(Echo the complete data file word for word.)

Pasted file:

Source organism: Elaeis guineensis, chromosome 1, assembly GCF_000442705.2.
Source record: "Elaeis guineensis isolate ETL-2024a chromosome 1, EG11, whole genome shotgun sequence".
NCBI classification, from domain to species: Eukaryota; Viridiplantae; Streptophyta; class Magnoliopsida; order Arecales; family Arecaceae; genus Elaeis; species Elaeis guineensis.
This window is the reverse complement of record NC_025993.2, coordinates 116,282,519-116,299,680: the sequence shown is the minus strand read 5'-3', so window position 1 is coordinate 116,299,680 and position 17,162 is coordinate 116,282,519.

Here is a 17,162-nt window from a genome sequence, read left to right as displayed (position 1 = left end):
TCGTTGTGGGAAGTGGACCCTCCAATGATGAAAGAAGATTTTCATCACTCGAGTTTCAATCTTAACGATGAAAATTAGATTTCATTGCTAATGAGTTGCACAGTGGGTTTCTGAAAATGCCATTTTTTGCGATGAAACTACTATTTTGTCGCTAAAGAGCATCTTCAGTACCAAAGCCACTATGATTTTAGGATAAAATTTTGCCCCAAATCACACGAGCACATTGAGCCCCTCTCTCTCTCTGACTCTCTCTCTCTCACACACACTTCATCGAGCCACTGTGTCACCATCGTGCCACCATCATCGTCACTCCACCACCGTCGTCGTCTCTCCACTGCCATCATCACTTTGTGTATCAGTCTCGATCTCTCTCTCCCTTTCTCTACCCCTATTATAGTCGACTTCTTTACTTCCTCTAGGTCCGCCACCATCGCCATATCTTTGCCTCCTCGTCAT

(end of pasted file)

Source organism: Elaeis guineensis, chromosome 1, assembly GCF_000442705.2.
Source record: "Elaeis guineensis isolate ETL-2024a chromosome 1, EG11, whole genome shotgun sequence".
NCBI classification, from domain to species: Eukaryota; Viridiplantae; Streptophyta; class Magnoliopsida; order Arecales; family Arecaceae; genus Elaeis; species Elaeis guineensis.
This window is the reverse complement of record NC_025993.2, coordinates 116,282,519-116,299,680: the sequence shown is the minus strand read 5'-3', so window position 1 is coordinate 116,299,680 and position 17,162 is coordinate 116,282,519.

Here is a 17,162-nt window from a genome sequence, read left to right as displayed (position 1 = left end):
TCGTTGTGGGAAGTGGACCCTCCAATGATGAAAGAAGATTTTCATCACTCGAGTTTCAATCTTAACGATGAAAATTAGATTTCATTGCTAATGAGTTGCACAGTGGGTTTCTGAAAATGCCATTTTTTGCGATGAAACTACTATTTTGTCGCTAAAGAGCATCTTCAGTACCAAAGCCACTATGATTTTAGGATAAAATTTTGCCCCAAATCACACGAGCACATTGAGCCCCTCTCTCTCTCTGACTCTCTCTCTCTCACACACACTTCATCGAGCCACTGTGTCACCATCGTGCCACCATCATCGTCACTCCACCACCGTCGTCGTCTCTCCACTGCCATCATCACTTTGTGTATCAGTCTCGATCTCTCTCTCCCTTTCTCTACCCCTATTATAGTCGACTTCTTTACTTCCTCTAGGTCCGCCACCATCGCCATATCTTTGCCTCCTCGTCAT